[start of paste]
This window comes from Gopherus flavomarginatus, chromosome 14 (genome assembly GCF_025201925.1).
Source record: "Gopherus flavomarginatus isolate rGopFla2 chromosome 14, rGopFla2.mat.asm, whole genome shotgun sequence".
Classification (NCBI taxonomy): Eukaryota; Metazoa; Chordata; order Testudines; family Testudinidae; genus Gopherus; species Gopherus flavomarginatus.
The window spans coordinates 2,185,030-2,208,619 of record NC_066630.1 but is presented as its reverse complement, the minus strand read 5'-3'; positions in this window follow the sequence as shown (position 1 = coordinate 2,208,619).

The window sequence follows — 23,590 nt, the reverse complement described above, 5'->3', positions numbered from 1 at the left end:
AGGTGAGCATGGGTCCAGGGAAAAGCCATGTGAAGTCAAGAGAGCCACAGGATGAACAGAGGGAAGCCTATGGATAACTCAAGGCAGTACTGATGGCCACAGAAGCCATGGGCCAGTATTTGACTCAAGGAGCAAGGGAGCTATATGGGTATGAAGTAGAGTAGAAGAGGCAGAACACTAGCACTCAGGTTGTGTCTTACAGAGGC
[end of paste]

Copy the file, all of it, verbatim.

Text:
This window comes from Gopherus flavomarginatus, chromosome 14 (genome assembly GCF_025201925.1).
Source record: "Gopherus flavomarginatus isolate rGopFla2 chromosome 14, rGopFla2.mat.asm, whole genome shotgun sequence".
Classification (NCBI taxonomy): Eukaryota; Metazoa; Chordata; order Testudines; family Testudinidae; genus Gopherus; species Gopherus flavomarginatus.
The window spans coordinates 2,185,030-2,208,619 of record NC_066630.1 but is presented as its reverse complement, the minus strand read 5'-3'; positions in this window follow the sequence as shown (position 1 = coordinate 2,208,619).

The window sequence follows — 23,590 nt, the reverse complement described above, 5'->3', positions numbered from 1 at the left end:
AGGTGAGCATGGGTCCAGGGAAAAGCCATGTGAAGTCAAGAGAGCCACAGGATGAACAGAGGGAAGCCTATGGATAACTCAAGGCAGTACTGATGGCCACAGAAGCCATGGGCCAGTATTTGACTCAAGGAGCAAGGGAGCTATATGGGTATGAAGTAGAGTAGAAGAGGCAGAACACTAGCACTCAGGTTGTGTCTTACAGAGGC